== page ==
Healthcare systems throughout the world have suffered from a lack of clear, authoritative advice about clinical and cost-effectiveness. They have been confronted by multiple, often conflicting, guidelines on the use of medical technologies and variations in patients' access to care depending on where they live. NICE was established in 1999 to address these problems in England.
In the eight years since it was established, in response to internal and external review, NICE has shown itself ready to change. Initially, it appraised technologies (mainly medicines) and produced clinical guidelines. Its remit was soon expanded to cover interventional procedures. Subsequently, technology appraisals were made mandatory and the single technology appraisal was established to speed up the evaluation process. Since 2004, it has also examined public health issues.
The environment in which NICE operates has continued to change. Sir David Cooksey's report on the single health research budget reiterated this Committee's recommendation in its 2002 report that technology appraisals of drugs should be carried out more quickly, and nearer to the time of launch. There has also been increasing criticism of NICE's decisions, mainly from patients, patient organisations and pharmaceutical companies. Eisai and the Alzheimer's Society obtained the right to a judicial review of a NICE decision. There has also been pressure from Ministers to make some drugs more readily available.
During the inquiry, we received much evidence that NICE is carrying out many of its functions effectively. Reviews have shown its evaluation processes to be generally robust. However, NICE also has its critics. Patient and professional groups as well as the pharmaceutical industry have highlighted the failings of NICE, such as the slow release of guidance and perceived unfairness in NICE's recommendations. The decisions of NICE are often appealed, and these appeals are widely reported. We examined three main areas of concern: the evaluation process, the affordability of guidance and its implementation. In addition, following the Office of Fair Trading's (OFT's) report on the Pharmaceutical Price Regulation Scheme (PPRS), we decided to look at the potential role of NICE in such a new system.
We identified several problems with the evaluation process, including:
- Topic selection. Only a few selected medical technologies are chosen as suitable for assessment as technology appraisals. There is also far too little emphasis on disinvestment. Here we found NICE's responses to our questions disingenuous. While few older treatments may do no good at all, many will not be cost-effective;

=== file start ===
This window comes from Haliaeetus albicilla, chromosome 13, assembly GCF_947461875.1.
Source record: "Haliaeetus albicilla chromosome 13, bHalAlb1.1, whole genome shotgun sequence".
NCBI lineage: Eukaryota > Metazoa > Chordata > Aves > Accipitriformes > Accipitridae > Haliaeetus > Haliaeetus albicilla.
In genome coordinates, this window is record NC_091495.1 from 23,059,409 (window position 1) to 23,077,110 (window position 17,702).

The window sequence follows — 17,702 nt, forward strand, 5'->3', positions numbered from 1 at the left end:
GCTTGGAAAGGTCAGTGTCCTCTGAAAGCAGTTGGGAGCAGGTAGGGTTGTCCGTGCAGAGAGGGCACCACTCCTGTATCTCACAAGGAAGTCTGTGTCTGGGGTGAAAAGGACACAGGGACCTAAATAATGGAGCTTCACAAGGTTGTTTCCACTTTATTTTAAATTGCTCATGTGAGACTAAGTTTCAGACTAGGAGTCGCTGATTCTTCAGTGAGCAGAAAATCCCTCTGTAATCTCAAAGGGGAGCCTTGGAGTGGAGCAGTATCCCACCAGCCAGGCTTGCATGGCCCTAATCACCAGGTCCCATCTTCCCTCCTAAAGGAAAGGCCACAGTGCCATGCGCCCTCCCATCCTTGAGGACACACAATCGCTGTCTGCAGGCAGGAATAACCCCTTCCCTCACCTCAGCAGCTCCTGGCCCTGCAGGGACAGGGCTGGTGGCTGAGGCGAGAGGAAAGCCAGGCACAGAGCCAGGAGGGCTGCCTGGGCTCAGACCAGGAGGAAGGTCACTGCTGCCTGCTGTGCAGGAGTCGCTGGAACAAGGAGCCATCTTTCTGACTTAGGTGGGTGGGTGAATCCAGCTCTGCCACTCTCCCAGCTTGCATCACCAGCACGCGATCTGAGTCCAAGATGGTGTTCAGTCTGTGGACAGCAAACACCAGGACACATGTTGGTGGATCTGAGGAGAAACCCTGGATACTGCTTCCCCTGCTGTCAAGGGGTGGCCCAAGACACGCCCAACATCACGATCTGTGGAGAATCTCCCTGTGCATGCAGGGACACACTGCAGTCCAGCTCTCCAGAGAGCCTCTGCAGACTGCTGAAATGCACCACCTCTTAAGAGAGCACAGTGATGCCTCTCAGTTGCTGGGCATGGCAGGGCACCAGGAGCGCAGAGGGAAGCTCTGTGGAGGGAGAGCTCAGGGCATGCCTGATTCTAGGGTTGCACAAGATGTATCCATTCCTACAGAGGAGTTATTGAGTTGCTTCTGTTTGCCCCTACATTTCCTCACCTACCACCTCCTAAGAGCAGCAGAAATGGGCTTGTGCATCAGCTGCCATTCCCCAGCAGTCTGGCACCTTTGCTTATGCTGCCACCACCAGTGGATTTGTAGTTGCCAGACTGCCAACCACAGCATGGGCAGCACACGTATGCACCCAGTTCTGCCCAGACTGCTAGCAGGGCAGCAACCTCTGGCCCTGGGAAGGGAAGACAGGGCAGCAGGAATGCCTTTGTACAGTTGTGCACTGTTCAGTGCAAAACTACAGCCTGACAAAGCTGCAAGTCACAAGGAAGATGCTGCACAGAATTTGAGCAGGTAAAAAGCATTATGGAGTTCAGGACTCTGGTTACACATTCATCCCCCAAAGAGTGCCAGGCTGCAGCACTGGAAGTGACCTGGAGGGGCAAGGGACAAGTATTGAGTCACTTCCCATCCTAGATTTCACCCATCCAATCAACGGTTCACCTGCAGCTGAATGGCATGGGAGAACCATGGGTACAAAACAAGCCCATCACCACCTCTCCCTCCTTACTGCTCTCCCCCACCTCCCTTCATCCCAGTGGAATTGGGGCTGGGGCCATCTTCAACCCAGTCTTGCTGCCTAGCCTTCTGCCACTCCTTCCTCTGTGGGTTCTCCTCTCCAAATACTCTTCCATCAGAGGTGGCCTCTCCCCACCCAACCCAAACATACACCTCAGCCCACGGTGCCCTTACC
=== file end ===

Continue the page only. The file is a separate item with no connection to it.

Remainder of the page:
- The wider benefits of treatment to society, for example to carers, are not included in NICE's economic evaluations;
- NICE often does not have all the information it needs to make a full assessment. It does not have access to all the information the Medicines and Healthcare products Regulatory Agency (MHRA) uses and clinical trials are usually designed without NICE's work on cost-effectiveness in mind;
- Experts are not sufficiently well used; and
- Publication of guidance is slow; licensed medicines are often not prescribed while PCTs and clinicians wait for NICE to make a decision.
We make a number of recommendations to address these problems. Key among them is the need for a system whereby all medicines are assessed at launch. A shorter, less in-depth evaluation should be made between the time of licensing authorisation and marketing, so that clinicians can prescribe useful and cost-effective drugs as soon as they are launched. A lower cost-per-quality adjusted life year (QALY) threshold should be employed during this early assessment to ensure that only the products that are most cost- and clinically effective are available straightaway. Subsequently there should be a full appraisal; the threshold could then be increased if warranted.
In order to ensure that NICE has the information it needs, NICE should have access to the same material used by the licensing body, clinical trials should be registered and there should be closer working between NICE and the pharmaceutical industry. This will be particularly important for the effective assessment of drugs in time for launch.
We recommend that more be done to encourage disinvestment. No evaluation of older, possibly cost ineffective therapies has taken place to date; two are currently underway. Our predecessor committee made the same recommendation; it is not acceptable that NICE continues to ignore this recommendation.